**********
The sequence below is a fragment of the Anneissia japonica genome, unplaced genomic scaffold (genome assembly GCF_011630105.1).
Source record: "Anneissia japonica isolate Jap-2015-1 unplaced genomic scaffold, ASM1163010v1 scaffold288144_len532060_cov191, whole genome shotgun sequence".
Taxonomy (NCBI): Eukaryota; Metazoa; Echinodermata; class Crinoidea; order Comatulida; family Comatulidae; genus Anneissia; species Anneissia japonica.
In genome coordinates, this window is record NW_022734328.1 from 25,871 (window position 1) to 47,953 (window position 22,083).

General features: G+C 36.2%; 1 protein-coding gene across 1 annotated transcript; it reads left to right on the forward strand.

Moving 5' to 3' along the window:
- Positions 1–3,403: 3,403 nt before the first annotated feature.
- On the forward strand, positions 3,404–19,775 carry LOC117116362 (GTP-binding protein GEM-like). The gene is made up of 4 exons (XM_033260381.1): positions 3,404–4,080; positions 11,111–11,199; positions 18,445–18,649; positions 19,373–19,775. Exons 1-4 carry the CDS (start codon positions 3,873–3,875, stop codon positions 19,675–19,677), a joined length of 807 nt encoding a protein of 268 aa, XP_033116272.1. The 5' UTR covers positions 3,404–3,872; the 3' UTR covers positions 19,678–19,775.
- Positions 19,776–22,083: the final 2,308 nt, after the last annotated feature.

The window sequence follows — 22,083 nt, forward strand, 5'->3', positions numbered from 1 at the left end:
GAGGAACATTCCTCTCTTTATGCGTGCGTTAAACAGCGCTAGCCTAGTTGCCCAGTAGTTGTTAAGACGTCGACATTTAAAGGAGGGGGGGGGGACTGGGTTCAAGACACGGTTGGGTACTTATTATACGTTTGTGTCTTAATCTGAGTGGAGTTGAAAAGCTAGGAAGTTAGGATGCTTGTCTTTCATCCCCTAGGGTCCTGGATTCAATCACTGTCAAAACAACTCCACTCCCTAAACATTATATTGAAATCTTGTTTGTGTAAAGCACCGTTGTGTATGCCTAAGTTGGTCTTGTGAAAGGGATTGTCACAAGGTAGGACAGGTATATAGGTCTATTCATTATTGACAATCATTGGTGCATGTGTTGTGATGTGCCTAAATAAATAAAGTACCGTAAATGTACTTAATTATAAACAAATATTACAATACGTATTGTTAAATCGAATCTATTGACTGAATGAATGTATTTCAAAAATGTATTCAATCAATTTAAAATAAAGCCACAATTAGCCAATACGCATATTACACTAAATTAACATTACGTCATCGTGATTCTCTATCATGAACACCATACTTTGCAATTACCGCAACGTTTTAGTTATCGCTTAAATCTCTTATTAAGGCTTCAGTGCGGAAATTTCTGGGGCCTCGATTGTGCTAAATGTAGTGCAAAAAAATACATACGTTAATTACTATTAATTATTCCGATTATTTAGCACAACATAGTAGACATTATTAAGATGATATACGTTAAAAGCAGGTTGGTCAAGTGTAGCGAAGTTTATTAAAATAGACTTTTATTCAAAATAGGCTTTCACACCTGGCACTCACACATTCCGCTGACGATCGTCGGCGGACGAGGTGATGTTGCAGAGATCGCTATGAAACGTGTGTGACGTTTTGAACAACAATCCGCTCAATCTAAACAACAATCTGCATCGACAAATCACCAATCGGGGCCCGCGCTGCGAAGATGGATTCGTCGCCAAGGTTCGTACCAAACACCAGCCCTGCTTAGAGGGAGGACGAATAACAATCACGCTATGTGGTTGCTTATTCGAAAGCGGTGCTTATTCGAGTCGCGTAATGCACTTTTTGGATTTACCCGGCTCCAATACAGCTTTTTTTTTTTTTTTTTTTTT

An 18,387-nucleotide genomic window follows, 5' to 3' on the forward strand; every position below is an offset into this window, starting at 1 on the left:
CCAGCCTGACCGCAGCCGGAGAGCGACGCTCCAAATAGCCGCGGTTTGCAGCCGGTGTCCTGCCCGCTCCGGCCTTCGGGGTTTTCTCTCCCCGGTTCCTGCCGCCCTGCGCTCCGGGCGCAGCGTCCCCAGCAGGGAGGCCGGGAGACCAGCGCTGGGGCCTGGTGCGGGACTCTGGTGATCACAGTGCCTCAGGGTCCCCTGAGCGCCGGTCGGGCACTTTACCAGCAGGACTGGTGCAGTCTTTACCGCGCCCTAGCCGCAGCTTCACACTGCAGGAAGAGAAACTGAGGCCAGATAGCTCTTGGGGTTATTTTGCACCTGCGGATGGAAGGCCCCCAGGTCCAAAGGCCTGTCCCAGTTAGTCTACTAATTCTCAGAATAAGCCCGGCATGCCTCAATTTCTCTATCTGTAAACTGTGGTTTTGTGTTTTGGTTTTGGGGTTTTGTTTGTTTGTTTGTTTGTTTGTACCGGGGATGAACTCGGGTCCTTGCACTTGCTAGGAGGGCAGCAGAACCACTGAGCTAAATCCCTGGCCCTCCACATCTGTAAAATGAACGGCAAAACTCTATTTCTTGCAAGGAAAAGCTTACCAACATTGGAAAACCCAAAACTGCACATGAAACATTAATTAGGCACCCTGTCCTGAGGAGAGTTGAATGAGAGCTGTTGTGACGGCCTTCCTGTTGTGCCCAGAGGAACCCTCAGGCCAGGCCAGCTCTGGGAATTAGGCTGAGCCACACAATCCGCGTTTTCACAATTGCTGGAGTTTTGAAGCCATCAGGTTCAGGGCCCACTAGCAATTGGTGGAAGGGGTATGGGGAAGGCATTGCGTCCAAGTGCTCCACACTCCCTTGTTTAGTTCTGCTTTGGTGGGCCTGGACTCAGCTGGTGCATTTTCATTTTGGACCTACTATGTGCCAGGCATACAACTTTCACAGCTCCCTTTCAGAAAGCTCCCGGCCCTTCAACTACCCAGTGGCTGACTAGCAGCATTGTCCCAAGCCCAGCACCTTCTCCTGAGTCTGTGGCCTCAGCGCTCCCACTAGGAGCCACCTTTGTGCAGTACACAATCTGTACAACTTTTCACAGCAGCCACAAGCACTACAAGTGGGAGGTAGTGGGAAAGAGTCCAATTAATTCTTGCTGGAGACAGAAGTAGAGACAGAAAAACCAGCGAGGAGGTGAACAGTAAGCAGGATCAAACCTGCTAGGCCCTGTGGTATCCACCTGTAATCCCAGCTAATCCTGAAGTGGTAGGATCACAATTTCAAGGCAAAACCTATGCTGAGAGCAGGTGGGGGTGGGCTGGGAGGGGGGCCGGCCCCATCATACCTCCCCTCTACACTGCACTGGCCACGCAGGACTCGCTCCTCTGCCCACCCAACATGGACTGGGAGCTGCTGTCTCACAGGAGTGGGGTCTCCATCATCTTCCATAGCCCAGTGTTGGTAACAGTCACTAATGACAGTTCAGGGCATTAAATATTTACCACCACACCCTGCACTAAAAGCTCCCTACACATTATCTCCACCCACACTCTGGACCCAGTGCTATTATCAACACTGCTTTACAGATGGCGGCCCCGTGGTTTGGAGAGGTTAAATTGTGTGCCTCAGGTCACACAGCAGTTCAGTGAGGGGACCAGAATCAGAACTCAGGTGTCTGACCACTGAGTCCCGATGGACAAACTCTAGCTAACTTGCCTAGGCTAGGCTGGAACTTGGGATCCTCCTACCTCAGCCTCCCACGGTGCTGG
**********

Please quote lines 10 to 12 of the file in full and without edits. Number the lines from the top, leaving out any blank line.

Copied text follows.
The window sequence follows — 22,083 nt, forward strand, 5'->3', positions numbered from 1 at the left end:
GAGGAACATTCCTCTCTTTATGCGTGCGTTAAACAGCGCTAGCCTAGTTGCCCAGTAGTTGTTAAGACGTCGACATTTAAAGGAGGGGGGGGGGACTGGGTTCAAGACACGGTTGGGTACTTATTATACGTTTGTGTCTTAATCTGAGTGGAGTTGAAAAGCTAGGAAGTTAGGATGCTTGTCTTTCATCCCCTAGGGTCCTGGATTCAATCACTGTCAAAACAACTCCACTCCCTAAACATTATATTGAAATCTTGTTTGTGTAAAGCACCGTTGTGTATGCCTAAGTTGGTCTTGTGAAAGGGATTGTCACAAGGTAGGACAGGTATATAGGTCTATTCATTATTGACAATCATTGGTGCATGTGTTGTGATGTGCCTAAATAAATAAAGTACCGTAAATGTACTTAATTATAAACAAATATTACAATACGTATTGTTAAATCGAATCTATTGACTGAATGAATGTATTTCAAAAATGTATTCAATCAATTTAAAATAAAGCCACAATTAGCCAATACGCATATTACACTAAATTAACATTACGTCATCGTGATTCTCTATCATGAACACCATACTTTGCAATTACCGCAACGTTTTAGTTATCGCTTAAATCTCTTATTAAGGCTTCAGTGCGGAAATTTCTGGGGCCTCGATTGTGCTAAATGTAGTGCAAAAAAATACATACGTTAATTACTATTAATTATTCCGATTATTTAGCACAACATAGTAGACATTATTAAGATGATATACGTTAAAAGCAGGTTGGTCAAGTGTAGCGAAGTTTATTAAAATAGACTTTTATTCAAAATAGGCTTTCACACCTGGCACTCACACATTCCGCTGACGATCGTCGGCGGACGAGGTGATGTTGCAGAGATCGCTATGAAACGTGTGTGACGTTTTGAACAACAATCCGCTCAATCTAAACAACAATCTGCATCGACAAATCACCAATCGGGGCCCGCGCTGCGAAGATGGATTCGTCGCCAAGGTTCGTACCAAACACCAGCCCTGCTTAGAGGGAGGACGAATAACAATCACGCTATGTGGTTGCTTATTCGAAAGCGGTGCTTATTCGAGTCGCGTAATGCACTTTTTGGATTTACCCGGCTCCAATACAGCTTTTTTTTTTTTTTTTTTTTT

An 18,387-nucleotide genomic window follows, 5' to 3' on the forward strand; every position below is an offset into this window, starting at 1 on the left: